Mobile Ops and surgical training stresses importance of teamwork

Maj. James Nelson, an orthopedic surgeon at Martin Army Community Hospital, instructs Soldiers assigned to the 14th Combat Support Hospital on surgical techniques while in the field.

Maj. James Nelson, an orthopedic surgeon at Martin Army Community Hospital, instructs Soldiers assigned to the 14th Combat Support Hospital on surgical techniques while in the field.

By Lindsay Marchello, Bayonet & Saber /
Maj. James Nelson, an orthopedic surgeon at Martin Army Community Hospital,l demonstrates an incision technique as Lt. Col. Jason Seery, the deputy commander for surgical services at MACH, and Soldiers assigned to the 14th Combat Support Hospital observe the procedure.

Maj. James Nelson, an orthopedic surgeon at Martin Army Community Hospital,l demonstrates an incision technique as Lt. Col. Jason Seery, the deputy commander for surgical services at MACH, and Soldiers assigned to the 14th Combat Support Hospital observe the procedure.

The 14th Combat Support Hospital and Martin Army Community Hospital teamed up for mobile operating training Sept. 20 – Sept. 22 in front of the old Martin Army Community Hospital.

The three days of training covered treating head trauma, orthopedic surgery and dental surgery in a combat environment.

Maj. James Nelson, an orthopedic surgeon at MACH, instructed Soldiers with the 14th CSH on orthopedic surgery on the second day of training. Lt. Col. Jason Seery, the deputy commander for surgical services at MACH, was also overseeing the mobile operating training.

“We talked about all the procedures so that the (Soldiers) can help. It’s not just about me knowing how to do it. It is a team effort,” Seery said. “If everyone knows what’s going on, then you are more likely to get done quicker.”

Seery emphasized the importance of time when treating injuries in a combat environment.

“When someone is a trauma victim, one of the most important concepts is speed,” Seery said. “If you have to tell people ‘Hey I’m going to need this or that’ based on your findings and you tell the nurse to go get something off the shelving area, it is time wasted.”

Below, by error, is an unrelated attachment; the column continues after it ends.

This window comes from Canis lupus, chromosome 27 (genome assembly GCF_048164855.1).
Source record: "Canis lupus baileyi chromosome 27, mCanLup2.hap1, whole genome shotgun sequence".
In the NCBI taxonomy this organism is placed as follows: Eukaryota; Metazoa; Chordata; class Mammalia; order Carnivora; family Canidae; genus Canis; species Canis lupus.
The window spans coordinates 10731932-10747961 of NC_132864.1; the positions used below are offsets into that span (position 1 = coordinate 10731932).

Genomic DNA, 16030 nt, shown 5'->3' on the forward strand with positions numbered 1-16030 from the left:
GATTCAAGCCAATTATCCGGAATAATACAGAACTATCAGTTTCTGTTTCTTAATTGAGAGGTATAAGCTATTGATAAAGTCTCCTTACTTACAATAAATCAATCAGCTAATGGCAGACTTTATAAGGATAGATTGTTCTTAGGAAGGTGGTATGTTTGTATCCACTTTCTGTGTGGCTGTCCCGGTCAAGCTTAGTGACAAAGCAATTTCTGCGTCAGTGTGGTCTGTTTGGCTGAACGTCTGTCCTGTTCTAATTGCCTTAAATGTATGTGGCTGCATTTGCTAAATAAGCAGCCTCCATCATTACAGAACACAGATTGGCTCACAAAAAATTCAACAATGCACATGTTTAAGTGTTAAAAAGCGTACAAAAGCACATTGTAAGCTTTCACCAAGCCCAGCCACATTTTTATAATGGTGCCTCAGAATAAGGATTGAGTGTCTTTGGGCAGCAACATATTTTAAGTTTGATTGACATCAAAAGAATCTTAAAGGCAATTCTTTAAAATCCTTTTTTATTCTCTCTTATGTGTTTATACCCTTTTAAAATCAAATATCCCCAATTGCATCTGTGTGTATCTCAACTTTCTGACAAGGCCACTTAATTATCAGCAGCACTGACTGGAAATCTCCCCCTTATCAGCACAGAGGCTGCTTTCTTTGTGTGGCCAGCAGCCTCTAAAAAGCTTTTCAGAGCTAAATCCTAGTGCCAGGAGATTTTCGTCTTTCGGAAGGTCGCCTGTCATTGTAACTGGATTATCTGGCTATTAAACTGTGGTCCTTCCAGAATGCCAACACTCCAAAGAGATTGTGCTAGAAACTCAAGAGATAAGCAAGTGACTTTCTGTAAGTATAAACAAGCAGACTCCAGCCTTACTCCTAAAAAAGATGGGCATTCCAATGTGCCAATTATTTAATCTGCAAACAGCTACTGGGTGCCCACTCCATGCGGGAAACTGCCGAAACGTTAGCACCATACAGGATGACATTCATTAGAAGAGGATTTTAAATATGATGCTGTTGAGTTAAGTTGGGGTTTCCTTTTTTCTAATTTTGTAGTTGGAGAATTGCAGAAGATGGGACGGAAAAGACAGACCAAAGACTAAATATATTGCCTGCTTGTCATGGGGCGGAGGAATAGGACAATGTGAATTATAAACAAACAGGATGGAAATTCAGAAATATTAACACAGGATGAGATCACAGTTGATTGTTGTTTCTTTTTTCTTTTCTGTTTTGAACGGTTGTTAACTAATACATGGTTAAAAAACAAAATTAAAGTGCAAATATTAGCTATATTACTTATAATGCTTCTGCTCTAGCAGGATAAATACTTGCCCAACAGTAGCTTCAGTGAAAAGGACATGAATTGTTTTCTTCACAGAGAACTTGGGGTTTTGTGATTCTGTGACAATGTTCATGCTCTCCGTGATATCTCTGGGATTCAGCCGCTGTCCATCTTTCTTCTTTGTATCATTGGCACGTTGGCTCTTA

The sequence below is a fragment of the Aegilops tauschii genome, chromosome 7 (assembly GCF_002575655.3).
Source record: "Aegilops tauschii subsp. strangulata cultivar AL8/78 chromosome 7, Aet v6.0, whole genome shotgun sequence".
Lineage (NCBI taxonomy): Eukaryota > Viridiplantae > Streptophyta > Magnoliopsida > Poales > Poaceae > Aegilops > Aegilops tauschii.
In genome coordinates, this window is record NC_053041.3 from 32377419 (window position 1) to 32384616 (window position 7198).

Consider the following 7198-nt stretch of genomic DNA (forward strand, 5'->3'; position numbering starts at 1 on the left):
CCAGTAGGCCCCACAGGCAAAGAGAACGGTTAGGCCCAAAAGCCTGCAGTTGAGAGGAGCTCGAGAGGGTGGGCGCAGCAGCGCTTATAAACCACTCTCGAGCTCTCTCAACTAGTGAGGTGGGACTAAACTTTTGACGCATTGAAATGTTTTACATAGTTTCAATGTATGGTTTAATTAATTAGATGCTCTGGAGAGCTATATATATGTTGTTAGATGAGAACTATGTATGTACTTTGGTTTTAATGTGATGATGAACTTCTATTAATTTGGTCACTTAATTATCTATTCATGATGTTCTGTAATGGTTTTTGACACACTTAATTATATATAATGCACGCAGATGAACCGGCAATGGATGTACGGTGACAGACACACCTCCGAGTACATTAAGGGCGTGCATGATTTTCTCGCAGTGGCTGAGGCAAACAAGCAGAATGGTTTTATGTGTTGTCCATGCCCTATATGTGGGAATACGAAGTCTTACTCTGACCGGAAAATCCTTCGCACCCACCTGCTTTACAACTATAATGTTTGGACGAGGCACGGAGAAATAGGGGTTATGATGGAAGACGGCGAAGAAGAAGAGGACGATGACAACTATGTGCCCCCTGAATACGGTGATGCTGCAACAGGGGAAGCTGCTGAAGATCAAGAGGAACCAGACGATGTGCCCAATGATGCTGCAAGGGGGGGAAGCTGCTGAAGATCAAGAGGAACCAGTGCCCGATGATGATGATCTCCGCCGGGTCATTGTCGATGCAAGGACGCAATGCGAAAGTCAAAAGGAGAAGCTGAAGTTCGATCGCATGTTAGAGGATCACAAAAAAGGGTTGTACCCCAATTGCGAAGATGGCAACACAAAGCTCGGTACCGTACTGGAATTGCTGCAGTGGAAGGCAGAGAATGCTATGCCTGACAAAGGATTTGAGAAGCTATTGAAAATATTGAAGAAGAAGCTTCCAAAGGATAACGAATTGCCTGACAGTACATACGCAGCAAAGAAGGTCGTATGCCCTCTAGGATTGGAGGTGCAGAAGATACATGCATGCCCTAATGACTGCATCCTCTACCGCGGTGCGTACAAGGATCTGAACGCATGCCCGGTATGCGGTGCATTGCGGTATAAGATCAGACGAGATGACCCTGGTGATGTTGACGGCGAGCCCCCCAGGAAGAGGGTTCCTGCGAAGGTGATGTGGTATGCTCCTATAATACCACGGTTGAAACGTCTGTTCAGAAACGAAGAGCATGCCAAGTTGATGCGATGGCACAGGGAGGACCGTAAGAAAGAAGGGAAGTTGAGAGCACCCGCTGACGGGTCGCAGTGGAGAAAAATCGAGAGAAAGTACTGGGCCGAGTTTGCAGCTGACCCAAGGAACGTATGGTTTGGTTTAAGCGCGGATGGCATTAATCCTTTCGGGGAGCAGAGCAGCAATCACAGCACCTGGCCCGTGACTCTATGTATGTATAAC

Seery explained that limited space in a mobile operating tent means the faster a patient can be treated and moved off the bed, the better.

Soldiers assigned to the 14th Combat Support Hospital inspect fake bones during  mobile operations training under field conditions.

Soldiers assigned to the 14th Combat Support Hospital inspect fake bones during mobile operations training under field conditions.

Seery added that the simulated surgeries covered during the mobile operating training are low density, meaning they are injuries not typically seen in the MACH.

“We just don’t get that kind of trauma in a civilian trauma center,” Nelson said.

“This is a good opportunity then for the doctors, nurses and everyone else who is interested to get familiarization with the equipment because this is a complex set of stuff,” Seery said. “Everyone is taught to do this, but if you don’t do it in your day to day job, then you don’t get to practice.”

Seery emphasized the importance of working with a team.

“You have to be a part of the team and not be a passive person. You have to be active,” Seery said to Soldiers with the 14th CSH. “Nelson is like your quarterback. You are a receiver, runner or blocker depending on what your military occupational specialty is and you are not playing the game if you are just sitting back and watching the quarterback.”

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